Solar’s voracious appetite for land means that the industry will increasingly come into conflict with other important concerns, especially agriculture, as installations continue to expand. Coupled with warnings that a holistic solution to the global food-energy-water nexus is needed to avoid any of the three shortages, it is a growing concern for many in the solar industry to find a way to play nicely with farmers.
And it is an issue that is now being recognised at the highest level, underlined last month by the signing of a Memorandum of Understanding between the United Nations Food and Agriculture Organization (FAO) and the International Agency for Renewable Energy (IRE) promising wider cooperation and exchange of information between the two sectors.
“For the transformation of agri-food systems, climate resilience and net-zero strategies, renewable energy is essential,” said Qu Dongyu, FAO Director-General, announcing the collaboration in January. We strive to create and share awareness, creative products and technologies, and data and information through our collaboration. This agreement will allow us to reinforce the position of renewable energy as part of FAO initiatives.
In addition to promising to resolve concerns about land scarcity, Agrivoltaics (AV), where solar generation is incorporated into land already in use for agriculture, is also beginning to demonstrate useful synergies and potential benefits for both food and energy production. Simply allowing sheep to graze the grass under a PV installation has proven to be a successful partnership for no small number of projects, with the panel structures providing shelter for the animals and the sheep providing vegetation management at no extra expense.
In addition to promising to address concerns about land scarcity, Agrivoltaics (AV) is also beginning to display useful synergies and potential benefits for both food and energy production, where solar generation is integrated into land already in use for agriculture. For no small amount of projects, simply allowing sheep to graze the grass under a PV facility has proved to be a fruitful collaboration, with the panel structures protecting the animals and the sheep providing vegetation control at no extra cost.
Suitability of Crop
Among the first issues to resolve is determining which crops to combine with PV. Most of the research and the installations seen so far have concentrated on plant species that are considered to have high shade tolerance. Blueberries and other perennial plants are cited by Max Trommsdorff, head of the agri-voltaics group at the German research institute Fraunhofer ISE, as a good example of crops that would be relatively uncomplicated to grow on land shared with a solar PV installation.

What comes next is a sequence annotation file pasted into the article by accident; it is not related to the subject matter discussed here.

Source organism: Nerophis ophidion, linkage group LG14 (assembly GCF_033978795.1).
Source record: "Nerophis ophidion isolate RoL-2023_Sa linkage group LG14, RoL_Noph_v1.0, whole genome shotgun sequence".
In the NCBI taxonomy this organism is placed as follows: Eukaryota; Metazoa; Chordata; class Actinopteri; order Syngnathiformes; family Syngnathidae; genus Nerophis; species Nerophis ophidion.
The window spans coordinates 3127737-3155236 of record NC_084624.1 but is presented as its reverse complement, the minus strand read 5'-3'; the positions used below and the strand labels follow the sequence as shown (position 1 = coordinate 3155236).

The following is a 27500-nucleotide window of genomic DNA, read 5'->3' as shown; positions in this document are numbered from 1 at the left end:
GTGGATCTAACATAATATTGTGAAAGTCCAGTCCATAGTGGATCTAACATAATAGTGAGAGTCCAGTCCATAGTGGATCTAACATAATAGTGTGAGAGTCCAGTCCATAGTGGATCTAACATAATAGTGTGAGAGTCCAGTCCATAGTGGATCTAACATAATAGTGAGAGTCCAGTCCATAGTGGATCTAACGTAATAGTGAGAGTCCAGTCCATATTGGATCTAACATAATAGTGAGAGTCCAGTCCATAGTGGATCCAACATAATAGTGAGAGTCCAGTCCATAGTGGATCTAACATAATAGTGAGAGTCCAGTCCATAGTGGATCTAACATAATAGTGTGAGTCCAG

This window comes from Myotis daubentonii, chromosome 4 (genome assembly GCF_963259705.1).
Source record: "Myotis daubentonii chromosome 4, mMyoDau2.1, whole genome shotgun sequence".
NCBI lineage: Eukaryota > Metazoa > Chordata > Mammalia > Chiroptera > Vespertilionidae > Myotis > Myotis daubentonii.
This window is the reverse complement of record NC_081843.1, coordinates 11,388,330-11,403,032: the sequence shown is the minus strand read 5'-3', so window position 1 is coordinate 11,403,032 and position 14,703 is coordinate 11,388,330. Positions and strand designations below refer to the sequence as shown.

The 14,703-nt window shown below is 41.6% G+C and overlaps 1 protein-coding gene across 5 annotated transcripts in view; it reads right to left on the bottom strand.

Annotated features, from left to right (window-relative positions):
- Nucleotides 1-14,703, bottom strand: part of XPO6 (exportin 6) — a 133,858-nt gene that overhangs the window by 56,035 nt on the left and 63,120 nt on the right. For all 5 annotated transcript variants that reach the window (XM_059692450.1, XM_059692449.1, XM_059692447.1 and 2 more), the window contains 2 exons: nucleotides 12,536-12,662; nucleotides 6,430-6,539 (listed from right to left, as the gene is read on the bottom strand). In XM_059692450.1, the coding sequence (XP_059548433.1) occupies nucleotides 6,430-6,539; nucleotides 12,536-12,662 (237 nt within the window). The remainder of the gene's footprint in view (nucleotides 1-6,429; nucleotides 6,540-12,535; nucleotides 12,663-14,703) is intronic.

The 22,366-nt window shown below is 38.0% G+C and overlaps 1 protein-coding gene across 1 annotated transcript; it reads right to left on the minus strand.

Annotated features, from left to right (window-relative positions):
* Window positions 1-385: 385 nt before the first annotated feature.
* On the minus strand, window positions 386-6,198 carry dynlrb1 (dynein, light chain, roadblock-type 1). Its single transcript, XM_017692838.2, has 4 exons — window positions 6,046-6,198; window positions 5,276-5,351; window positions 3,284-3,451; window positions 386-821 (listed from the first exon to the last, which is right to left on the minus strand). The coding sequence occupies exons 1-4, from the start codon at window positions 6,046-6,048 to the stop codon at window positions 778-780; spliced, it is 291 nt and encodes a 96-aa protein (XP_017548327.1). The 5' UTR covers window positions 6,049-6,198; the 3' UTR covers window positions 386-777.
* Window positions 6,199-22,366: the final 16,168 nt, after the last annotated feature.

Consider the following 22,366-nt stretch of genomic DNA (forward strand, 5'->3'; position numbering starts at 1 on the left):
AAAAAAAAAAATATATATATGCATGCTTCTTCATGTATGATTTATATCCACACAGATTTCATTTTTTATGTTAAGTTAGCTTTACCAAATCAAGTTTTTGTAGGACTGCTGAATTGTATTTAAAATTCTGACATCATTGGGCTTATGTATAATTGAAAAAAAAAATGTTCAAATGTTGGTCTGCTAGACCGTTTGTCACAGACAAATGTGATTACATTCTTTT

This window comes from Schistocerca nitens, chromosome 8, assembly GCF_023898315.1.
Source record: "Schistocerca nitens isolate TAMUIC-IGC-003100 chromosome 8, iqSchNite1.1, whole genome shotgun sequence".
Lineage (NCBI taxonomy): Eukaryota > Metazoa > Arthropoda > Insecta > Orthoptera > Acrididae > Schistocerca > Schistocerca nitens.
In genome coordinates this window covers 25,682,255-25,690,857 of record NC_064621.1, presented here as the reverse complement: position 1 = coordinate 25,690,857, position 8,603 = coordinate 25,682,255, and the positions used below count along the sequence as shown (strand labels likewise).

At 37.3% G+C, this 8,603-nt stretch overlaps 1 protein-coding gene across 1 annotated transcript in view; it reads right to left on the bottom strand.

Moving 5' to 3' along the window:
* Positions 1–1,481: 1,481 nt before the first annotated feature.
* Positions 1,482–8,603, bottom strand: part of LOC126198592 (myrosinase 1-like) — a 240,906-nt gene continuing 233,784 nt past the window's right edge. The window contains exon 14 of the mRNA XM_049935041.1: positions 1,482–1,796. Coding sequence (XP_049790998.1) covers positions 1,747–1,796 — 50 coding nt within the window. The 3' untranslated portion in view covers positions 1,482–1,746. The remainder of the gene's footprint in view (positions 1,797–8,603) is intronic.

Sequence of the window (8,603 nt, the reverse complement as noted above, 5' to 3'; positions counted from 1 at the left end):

Design of the system
Given the very different growth profiles between crops, for agrivoltaics to see growth, PV will need to continue to be versatile in terms of system design. No radical modifications are needed for the components themselves. Modules are typically placed three to five meters off the ground on structures, but the combined use of land is normally adequate to cover the extra cost of steel that this entails. And an improved mounting height provides the advantage of less rear-side shading for bifacial modules.
Climates of the Region
In mild, dry climates, the greatest AV advantages are found. One example of this is Sun’R’s work in the south of France, where Italy and other parts of southern Europe have also seen successful projects. More sunlight usually means more PV production and a greater chance that plants in the hottest parts of the day will benefit from shade. Coverage by an AV installation in such regions will also help to avoid evaporation and reduce water requirements.
While several gigawatts of agrivoltaics have already been deployed around the world, those employed in the sector are keen to point out that their full potential is still far from being realized by the definition. It is still too early to rely on investment from the private sector. And to continue to improve our understanding of how agriculture and solar PV impact each other while sharing the same patch of land and the innovations that will come with it, development-friendly policies, such as France’s tenders for creative PV technologies, are very much required.
Source – here